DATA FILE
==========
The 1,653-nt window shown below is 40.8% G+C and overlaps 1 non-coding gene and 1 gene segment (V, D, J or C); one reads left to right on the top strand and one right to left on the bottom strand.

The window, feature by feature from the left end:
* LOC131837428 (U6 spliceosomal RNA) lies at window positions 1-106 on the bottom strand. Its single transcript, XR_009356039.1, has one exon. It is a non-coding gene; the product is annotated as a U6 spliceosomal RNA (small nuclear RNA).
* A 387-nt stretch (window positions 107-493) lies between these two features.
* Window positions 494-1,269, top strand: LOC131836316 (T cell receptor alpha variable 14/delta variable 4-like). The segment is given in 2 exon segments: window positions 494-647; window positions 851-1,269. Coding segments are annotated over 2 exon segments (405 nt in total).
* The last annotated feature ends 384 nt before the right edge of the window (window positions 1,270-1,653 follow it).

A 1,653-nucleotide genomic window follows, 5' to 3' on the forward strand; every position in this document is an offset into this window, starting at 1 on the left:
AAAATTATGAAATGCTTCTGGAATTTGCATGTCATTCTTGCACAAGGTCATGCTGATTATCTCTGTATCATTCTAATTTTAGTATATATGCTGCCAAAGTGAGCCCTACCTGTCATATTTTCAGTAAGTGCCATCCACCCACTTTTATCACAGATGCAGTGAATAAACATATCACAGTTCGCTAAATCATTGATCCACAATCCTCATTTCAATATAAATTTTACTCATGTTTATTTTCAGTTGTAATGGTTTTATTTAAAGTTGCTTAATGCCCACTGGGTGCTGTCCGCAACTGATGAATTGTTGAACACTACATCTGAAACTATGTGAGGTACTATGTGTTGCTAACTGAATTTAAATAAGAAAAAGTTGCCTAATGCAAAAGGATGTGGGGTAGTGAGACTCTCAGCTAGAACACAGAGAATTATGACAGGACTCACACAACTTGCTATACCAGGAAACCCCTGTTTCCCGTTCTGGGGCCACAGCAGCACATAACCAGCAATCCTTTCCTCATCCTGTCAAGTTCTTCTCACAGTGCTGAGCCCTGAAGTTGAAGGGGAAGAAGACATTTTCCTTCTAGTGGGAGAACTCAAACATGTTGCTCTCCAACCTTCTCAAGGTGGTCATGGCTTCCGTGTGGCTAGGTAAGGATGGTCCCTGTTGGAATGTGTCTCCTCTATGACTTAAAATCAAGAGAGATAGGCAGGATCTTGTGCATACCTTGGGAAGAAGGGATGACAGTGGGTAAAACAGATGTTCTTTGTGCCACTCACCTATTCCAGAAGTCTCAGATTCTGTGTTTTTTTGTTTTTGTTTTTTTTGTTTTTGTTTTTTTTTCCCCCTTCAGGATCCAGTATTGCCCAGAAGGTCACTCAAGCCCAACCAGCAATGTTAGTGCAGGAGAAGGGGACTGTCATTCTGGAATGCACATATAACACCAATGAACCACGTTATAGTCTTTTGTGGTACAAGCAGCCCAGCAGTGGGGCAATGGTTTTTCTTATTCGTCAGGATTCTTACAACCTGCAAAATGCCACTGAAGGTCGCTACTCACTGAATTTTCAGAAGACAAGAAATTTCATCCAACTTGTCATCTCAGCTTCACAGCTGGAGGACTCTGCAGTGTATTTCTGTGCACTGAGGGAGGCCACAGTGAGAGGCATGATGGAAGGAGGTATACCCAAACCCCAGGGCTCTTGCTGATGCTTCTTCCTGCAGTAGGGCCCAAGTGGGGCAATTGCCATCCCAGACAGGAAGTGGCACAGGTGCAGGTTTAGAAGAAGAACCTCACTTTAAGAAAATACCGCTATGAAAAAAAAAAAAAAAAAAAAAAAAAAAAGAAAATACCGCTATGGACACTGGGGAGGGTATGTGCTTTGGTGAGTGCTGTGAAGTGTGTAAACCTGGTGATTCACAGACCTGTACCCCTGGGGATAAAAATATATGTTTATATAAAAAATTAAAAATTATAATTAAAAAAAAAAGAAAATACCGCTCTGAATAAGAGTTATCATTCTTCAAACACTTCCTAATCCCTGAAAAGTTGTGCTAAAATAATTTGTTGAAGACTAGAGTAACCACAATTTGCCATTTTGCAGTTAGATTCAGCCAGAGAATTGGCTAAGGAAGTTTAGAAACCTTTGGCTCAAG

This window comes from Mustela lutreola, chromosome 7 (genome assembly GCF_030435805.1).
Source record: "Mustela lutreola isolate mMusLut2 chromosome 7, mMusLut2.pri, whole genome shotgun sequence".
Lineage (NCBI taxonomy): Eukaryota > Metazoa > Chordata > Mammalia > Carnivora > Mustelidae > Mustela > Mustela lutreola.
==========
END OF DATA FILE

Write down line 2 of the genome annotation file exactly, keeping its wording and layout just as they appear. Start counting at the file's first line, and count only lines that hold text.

The window, feature by feature from the left end: